Lane Street Project: an earlier look at Lane Street.

My ears pricked up when I spotted this volume at Wilson County Register of Deeds office, but it wasn’t as helpful as I thought. It holds “plans and profiles” of proposed state highway projects in the county. Bishop L.N. Forbes Street, formerly known as Lane Street and State Road 1564, only appears once, and then only at its junction with  Martin Luther King Jr. Parkway, also known as Highways 264 and 58. I’d hoped to find documents related to the street’s paving some time in the late 1980s, but as paving didn’t happen until the street was annexed into city limits, it likely was not a state-funded project. 

Still, perusing the volume was not a complete waste of time. Page 1-D of Project 6.3410029 is one of the plat maps prepared in 1968 for a project to widen and improve 264/58 from U.S. 301 (then the city limit) to the split where NC 58 veers south toward Stantonsburg. In the map detail below, the old Rountree Missionary Baptist Church (a clapboard building I vaguely remember from childhood) is bottom left. Running alongside the church lot to the right is the eastern end of Lane Street. It’s a little difficult to see, but in heavy script spanning the street is “30′” over a double-ended arrow, then “Exist. R/W,” in other words, an existing thirty-foot right-of-way.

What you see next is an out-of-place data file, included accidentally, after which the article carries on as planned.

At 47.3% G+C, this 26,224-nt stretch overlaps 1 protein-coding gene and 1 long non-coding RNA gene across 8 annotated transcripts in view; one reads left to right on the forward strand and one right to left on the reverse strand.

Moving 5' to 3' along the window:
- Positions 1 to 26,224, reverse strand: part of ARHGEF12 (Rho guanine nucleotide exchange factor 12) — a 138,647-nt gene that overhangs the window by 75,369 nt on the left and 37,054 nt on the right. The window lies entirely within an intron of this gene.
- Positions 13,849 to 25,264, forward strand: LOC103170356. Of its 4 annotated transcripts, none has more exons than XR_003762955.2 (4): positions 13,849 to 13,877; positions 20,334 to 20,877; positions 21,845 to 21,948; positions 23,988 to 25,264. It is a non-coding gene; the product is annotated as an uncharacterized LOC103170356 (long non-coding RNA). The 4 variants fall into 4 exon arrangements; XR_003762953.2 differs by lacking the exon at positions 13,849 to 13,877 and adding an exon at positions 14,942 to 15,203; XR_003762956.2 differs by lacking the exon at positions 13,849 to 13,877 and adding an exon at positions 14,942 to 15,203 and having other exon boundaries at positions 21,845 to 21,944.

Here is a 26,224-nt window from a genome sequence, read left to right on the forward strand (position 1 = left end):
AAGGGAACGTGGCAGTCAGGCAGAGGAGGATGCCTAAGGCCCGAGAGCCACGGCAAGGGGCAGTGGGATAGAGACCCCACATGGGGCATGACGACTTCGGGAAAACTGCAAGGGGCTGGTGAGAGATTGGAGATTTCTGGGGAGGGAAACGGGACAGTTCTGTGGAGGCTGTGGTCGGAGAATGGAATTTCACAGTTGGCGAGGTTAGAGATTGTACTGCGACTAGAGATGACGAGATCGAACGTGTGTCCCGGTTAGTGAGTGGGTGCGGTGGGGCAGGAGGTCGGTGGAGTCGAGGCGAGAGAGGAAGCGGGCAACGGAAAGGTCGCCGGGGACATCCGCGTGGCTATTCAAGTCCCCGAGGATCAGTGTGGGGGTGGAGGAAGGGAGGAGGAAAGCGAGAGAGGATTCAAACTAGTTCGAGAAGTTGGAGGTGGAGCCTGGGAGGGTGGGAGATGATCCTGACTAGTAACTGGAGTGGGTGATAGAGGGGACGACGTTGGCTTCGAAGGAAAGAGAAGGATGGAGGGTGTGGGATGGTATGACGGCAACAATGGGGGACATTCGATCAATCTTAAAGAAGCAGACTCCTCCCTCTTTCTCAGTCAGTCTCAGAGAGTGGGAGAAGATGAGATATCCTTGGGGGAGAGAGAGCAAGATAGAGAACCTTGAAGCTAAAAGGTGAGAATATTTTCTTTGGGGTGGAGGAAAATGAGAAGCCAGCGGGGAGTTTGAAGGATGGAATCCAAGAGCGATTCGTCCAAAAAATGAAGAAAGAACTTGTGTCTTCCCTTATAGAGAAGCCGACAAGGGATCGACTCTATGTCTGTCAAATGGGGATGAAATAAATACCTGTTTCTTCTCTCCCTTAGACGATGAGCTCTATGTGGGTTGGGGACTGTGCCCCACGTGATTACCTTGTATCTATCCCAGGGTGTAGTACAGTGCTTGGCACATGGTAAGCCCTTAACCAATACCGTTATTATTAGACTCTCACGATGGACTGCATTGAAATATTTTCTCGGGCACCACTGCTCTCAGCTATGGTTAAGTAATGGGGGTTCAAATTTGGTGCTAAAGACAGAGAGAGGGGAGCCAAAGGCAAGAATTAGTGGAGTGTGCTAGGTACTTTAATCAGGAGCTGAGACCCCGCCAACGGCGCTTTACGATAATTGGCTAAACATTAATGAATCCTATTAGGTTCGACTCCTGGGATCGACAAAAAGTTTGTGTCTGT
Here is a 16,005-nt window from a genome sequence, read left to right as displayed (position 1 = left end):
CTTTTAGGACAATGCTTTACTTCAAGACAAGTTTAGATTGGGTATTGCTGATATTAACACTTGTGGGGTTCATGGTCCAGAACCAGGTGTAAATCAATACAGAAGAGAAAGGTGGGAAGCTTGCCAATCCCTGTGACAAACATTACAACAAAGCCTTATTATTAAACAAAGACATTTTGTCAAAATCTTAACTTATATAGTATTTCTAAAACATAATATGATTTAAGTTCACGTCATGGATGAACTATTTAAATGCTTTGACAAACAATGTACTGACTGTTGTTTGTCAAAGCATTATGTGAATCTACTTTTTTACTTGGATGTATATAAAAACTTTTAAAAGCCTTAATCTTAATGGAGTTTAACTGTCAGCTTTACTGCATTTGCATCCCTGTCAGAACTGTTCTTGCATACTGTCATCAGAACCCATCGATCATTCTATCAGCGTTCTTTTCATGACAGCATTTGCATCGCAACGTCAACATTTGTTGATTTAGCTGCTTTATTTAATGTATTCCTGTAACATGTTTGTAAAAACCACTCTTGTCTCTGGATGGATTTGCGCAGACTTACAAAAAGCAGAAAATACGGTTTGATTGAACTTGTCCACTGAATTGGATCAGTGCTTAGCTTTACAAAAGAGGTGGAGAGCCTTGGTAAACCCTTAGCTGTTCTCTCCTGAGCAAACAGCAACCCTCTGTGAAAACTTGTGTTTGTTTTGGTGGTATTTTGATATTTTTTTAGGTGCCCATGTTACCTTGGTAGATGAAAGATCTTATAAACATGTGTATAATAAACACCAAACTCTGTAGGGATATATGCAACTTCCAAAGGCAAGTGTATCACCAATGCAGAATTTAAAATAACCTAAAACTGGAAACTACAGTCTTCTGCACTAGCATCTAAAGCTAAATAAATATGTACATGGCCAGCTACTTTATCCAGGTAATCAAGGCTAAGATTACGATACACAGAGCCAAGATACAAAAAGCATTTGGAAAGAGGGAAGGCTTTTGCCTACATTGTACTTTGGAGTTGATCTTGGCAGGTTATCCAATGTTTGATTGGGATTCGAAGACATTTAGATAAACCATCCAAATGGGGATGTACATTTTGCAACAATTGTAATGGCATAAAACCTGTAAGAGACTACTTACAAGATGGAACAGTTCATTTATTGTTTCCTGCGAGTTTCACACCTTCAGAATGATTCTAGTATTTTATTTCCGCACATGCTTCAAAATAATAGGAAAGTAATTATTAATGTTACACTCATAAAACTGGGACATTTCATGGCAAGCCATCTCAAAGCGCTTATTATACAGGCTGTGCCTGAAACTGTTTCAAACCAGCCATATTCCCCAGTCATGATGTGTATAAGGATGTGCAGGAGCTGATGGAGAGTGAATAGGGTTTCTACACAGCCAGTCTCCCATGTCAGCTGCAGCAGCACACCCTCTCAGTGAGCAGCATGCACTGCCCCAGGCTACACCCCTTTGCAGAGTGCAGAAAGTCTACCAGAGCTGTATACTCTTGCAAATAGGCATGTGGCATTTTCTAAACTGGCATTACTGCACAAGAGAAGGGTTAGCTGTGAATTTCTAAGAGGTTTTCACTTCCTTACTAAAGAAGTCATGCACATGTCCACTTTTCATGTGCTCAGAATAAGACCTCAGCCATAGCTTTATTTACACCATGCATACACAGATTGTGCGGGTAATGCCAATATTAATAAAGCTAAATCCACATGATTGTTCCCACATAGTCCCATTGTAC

A slightly closer look reveals the street width (highlighted in red) within the boundaries of the 30-foot right-of-way. (The little blob by the road, followed by, “GUM”? That’s a sweetgum tree standing inside the right-of-way.) Recall that today’s right-of-way is 60 feet wide. 

It’s difficult to know how close to scale this map is, but Lane Street/S.R. 1546 appears to be about half the width of the right-of-way, or about 15 feet wide. (For perspective, a single-car residential driveway is 10-12 feet wide.) Lane Street was unpaved in 1968 (and 20 or so years thereafter), but was a maintained road, meaning it was regularly scraped and resurfaced with fresh dirt or gravel. However, in the first several decades of Rountree, Odd Fellows, and Vick Cemeteries, this would have not have been much more than a dirt track, heavily rutted from wagon wheels and impossibly muddy after hard rains. 

1968, of course, was well after the period of active burials in the Lane Street cemeteries. A view of the older road is useful, however, to envision where graves may now lie in relation to the modern road and right-of-way.

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